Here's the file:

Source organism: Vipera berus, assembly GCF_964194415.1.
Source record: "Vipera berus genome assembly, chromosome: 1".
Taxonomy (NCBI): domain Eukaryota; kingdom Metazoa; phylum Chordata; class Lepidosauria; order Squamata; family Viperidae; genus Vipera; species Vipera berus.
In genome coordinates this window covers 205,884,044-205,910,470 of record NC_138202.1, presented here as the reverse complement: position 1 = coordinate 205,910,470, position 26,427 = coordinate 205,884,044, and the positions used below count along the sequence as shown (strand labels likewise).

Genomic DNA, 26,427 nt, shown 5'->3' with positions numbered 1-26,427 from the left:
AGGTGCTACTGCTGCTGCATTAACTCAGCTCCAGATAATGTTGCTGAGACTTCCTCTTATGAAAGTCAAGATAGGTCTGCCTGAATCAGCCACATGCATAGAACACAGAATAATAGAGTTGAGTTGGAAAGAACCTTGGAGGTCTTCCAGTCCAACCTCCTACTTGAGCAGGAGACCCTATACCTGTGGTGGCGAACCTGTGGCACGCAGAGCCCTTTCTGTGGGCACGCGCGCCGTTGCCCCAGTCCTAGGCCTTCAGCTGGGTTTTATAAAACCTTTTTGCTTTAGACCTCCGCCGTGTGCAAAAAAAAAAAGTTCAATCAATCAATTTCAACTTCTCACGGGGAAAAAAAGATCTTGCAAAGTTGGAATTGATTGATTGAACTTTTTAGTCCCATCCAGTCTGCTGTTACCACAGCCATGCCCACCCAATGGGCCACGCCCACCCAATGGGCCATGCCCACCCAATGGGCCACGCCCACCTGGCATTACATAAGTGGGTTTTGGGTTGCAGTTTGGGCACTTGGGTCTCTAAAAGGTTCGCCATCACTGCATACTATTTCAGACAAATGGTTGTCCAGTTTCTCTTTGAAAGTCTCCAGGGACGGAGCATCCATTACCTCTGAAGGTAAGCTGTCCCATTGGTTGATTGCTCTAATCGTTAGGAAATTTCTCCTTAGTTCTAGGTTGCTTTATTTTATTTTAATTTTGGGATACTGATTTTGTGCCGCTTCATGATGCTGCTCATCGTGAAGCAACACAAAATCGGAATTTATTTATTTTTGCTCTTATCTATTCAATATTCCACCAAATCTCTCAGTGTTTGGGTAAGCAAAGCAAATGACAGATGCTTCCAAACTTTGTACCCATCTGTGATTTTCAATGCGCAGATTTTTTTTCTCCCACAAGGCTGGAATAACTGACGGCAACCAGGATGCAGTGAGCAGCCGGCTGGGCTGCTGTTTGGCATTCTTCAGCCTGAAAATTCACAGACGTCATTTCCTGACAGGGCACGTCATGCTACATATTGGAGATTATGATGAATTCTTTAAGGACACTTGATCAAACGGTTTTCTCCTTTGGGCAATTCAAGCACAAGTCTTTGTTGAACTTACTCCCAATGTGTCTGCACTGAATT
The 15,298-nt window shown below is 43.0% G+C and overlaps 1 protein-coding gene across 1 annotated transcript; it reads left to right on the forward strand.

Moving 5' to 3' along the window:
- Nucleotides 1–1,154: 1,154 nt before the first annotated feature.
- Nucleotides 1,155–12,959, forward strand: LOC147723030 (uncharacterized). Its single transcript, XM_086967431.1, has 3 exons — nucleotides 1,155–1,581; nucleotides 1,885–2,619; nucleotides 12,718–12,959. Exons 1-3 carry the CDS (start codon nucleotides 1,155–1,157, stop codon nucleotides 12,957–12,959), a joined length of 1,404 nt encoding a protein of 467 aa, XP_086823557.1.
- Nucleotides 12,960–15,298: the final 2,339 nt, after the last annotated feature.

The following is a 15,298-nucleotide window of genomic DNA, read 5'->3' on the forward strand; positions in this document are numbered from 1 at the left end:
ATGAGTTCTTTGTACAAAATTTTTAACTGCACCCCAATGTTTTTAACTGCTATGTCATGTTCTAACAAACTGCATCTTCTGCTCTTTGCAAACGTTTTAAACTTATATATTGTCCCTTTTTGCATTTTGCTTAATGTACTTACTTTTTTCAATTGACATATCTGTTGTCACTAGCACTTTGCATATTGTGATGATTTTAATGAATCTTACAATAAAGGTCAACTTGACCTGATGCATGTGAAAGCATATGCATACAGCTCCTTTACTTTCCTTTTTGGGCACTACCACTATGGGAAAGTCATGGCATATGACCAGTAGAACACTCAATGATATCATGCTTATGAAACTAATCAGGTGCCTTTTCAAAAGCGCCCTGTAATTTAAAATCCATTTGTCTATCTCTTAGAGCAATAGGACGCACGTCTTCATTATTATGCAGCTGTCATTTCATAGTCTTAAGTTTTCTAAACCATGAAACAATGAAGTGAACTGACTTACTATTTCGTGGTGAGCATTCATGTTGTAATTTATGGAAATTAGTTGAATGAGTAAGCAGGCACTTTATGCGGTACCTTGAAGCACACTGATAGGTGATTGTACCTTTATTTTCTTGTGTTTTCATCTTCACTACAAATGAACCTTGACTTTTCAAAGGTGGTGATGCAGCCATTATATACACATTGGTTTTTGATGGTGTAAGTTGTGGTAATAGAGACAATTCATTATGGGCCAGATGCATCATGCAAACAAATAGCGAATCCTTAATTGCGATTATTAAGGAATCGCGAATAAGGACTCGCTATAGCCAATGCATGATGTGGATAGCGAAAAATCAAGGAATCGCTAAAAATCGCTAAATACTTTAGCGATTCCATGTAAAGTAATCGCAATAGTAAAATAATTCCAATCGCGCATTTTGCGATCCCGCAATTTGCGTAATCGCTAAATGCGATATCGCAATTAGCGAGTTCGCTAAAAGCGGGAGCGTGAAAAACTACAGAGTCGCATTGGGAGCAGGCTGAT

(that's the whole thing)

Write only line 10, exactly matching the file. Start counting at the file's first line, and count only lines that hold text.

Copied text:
- Nucleotides 1,155–12,959, forward strand: LOC147723030 (uncharacterized). Its single transcript, XM_086967431.1, has 3 exons — nucleotides 1,155–1,581; nucleotides 1,885–2,619; nucleotides 12,718–12,959. Exons 1-3 carry the CDS (start codon nucleotides 1,155–1,157, stop codon nucleotides 12,957–12,959), a joined length of 1,404 nt encoding a protein of 467 aa, XP_086823557.1.